The 20S proteasome is a large multisubunit assembly that performs most of the intracellular non-lysosomal proteolysis of eukaryotes. Substrates access the proteasome active sites, which are sequestered in the interior of the barrel-shaped structure, through pores that are opened by binding of activator complexes. The crystal structure of yeast proteasome in complex with an 11S activator suggested that activation results from disordering of the proteasome gate residues. Here we report further analysis of this structure, which demonstrates that, in contrast to earlier models, the activated proteasome adopts an ordered 7-fold symmetric pore conformation that is stabilized by interactions formed by a cluster of highly conserved proteasome residues (Tyr8, Asp9, Pro17 and Tyr26). One non-canonical cluster, which appears to be mandated by the requirement that eukaryotic proteasomes also form an ordered closed conformation, explains all deviations from perfect conservation of these residues. We also demonstrate the importance of these conserved residues for proteolysis by an archaeal proteasome. Evolutionary considerations suggest that other activators might induce the same open proteasome conformation as seen with the 11S activator.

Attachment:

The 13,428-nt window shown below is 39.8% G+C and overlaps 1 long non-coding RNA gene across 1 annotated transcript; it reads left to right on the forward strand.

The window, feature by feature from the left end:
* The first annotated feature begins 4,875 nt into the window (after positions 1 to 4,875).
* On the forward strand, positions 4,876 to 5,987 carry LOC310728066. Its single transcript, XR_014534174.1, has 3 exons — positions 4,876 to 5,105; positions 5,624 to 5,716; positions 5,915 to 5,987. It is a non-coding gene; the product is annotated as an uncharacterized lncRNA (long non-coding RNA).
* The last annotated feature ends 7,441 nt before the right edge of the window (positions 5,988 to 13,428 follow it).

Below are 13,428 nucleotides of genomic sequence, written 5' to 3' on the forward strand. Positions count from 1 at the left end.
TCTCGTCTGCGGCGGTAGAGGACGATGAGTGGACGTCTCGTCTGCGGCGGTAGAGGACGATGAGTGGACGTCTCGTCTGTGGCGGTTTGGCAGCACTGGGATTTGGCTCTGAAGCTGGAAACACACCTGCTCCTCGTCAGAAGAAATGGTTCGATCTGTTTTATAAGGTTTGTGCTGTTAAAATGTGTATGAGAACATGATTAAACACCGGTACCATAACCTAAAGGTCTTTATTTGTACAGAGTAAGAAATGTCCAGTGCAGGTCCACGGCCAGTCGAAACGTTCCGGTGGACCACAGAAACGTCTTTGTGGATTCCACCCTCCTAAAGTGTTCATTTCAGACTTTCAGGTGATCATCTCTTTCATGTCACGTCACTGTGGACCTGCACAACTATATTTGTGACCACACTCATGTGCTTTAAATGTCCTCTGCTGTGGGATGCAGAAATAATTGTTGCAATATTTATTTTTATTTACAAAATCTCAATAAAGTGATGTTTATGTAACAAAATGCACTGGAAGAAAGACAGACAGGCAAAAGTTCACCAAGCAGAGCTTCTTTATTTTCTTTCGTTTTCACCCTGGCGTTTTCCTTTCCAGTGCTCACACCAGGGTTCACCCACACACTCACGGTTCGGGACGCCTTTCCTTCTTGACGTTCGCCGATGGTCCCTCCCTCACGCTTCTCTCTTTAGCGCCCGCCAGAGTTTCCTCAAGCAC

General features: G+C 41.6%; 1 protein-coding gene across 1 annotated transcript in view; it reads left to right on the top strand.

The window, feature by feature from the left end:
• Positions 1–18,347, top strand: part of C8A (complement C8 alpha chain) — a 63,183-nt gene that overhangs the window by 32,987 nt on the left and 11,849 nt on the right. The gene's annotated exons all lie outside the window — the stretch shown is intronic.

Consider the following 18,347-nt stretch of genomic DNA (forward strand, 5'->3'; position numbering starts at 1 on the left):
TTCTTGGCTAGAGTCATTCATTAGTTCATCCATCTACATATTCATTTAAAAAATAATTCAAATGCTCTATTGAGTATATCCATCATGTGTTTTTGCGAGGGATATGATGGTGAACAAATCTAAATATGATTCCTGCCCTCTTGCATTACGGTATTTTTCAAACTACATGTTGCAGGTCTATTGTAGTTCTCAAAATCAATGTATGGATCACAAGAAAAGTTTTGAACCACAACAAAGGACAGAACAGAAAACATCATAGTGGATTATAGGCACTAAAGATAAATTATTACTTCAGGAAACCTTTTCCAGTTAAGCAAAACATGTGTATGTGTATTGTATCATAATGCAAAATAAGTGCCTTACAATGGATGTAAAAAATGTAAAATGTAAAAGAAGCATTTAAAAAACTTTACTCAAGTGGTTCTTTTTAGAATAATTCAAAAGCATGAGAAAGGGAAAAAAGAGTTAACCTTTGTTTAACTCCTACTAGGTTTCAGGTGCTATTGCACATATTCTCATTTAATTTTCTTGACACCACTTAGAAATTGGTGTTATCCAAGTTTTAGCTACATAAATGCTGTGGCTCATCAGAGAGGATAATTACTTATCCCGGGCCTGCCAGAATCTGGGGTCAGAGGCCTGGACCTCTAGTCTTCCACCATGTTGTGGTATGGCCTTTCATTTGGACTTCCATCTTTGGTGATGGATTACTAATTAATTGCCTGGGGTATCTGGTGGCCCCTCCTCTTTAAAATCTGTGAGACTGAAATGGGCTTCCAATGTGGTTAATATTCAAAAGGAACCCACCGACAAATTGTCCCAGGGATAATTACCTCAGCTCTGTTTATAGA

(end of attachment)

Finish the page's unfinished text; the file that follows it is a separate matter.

|Evidence ID||Analyze ID||Interactor||Interactor Systematic Name||Interactor||Interactor Systematic Name||Type||Assay||Annotation||Action||Modification||Phenotype||Source||Reference||Note|
|Evidence ID||Analyze ID||Gene||Gene Systematic Name||Gene Ontology Term||Gene Ontology Term ID||Qualifier||Aspect||Method||Evidence||Source||Assigned On||Annotation Extension||Reference|
|Evidence ID||Analyze ID||Gene||Gene Systematic Name||Phenotype||Experiment Type||Experiment Type Category||Mutant Information||Strain Background||Chemical||Details||Reference|
|Evidence ID||Analyze ID||Regulator||Regulator Systematic Name||Target||Target Systematic Name||Experiment||Assay||Construct||Conditions||Strain Background||Reference|